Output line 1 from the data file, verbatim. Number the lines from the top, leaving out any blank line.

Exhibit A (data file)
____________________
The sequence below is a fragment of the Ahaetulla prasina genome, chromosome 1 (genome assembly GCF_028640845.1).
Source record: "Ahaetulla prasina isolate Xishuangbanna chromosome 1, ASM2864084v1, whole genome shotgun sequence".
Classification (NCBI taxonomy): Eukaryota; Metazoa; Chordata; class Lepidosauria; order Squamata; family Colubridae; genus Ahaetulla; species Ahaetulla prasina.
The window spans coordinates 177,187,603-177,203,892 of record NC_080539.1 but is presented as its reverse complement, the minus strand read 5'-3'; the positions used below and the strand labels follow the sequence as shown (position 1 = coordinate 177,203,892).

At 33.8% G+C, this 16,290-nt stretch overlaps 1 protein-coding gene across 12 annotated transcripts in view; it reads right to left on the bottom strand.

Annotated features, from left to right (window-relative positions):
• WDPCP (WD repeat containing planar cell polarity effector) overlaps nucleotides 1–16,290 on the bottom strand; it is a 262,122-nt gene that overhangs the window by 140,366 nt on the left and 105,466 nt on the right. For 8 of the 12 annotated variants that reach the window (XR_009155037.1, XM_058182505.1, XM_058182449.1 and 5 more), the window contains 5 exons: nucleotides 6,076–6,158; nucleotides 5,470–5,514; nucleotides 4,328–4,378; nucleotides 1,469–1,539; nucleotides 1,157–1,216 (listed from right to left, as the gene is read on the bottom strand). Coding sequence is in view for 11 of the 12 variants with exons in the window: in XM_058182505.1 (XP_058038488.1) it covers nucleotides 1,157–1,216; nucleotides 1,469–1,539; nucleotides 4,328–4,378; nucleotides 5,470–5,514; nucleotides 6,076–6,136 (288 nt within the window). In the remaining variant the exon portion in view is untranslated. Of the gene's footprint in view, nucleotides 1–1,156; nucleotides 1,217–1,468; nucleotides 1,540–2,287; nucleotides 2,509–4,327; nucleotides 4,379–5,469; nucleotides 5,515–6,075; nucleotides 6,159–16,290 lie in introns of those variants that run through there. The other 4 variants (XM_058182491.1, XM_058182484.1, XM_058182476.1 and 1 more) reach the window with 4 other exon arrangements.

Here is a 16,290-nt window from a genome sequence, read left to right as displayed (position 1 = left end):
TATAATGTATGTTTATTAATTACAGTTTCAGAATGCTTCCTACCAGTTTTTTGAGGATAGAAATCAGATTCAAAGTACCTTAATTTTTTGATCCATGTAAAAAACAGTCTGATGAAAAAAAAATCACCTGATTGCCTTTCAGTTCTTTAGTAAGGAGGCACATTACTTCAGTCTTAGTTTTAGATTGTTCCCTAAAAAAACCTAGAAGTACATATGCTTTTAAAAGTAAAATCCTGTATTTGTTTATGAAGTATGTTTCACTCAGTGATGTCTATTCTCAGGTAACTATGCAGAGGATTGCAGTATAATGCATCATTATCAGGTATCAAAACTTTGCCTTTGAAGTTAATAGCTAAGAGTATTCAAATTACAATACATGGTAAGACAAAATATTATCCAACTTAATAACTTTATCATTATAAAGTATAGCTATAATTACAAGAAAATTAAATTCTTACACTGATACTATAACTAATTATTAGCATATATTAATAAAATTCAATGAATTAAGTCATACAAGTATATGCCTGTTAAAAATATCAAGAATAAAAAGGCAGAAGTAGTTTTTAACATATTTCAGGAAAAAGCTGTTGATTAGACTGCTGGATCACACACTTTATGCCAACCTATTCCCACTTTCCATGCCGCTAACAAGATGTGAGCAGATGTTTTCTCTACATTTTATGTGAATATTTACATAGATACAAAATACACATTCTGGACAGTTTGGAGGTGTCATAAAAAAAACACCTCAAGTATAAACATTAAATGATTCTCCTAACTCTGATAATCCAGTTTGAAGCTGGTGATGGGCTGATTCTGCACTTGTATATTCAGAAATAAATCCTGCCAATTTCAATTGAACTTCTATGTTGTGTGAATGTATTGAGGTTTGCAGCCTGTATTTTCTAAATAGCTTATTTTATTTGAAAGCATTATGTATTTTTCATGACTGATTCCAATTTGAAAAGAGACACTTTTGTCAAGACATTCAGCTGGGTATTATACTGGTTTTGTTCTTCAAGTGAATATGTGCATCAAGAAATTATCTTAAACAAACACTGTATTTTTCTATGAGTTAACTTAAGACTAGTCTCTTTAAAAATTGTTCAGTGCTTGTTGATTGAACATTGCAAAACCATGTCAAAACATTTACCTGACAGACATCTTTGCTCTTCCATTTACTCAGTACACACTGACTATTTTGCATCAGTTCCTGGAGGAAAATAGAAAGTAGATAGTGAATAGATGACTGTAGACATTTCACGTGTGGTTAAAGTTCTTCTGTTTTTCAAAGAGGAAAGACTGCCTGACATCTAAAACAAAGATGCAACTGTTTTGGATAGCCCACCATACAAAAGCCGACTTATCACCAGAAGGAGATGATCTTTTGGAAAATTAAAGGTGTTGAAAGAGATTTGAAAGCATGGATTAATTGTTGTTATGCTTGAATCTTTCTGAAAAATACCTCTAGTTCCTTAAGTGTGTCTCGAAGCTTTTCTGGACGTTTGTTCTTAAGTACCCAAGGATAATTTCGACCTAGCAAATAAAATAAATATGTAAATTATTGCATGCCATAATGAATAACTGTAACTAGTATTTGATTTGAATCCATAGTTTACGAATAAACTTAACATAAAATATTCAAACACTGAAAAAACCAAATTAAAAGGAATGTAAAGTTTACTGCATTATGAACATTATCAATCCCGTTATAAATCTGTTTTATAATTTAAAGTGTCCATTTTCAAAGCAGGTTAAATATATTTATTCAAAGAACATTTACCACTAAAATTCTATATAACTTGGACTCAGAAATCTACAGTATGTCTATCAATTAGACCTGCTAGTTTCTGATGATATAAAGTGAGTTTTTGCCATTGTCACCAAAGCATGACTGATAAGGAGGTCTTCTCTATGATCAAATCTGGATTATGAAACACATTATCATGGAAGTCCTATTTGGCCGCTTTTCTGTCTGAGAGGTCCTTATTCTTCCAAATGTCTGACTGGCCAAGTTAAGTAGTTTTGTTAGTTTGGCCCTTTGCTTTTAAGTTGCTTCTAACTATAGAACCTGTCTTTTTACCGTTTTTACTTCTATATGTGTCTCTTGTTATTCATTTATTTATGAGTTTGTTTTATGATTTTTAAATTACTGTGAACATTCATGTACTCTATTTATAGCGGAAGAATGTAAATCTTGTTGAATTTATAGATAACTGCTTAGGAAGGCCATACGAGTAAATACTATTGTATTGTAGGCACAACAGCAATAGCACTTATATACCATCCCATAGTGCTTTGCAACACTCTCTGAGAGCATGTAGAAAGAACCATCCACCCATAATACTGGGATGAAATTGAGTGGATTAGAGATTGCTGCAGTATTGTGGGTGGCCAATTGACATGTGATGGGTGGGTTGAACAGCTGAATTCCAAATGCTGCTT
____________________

The sequence below is a fragment of the Ahaetulla prasina genome, chromosome 1 (genome assembly GCF_028640845.1).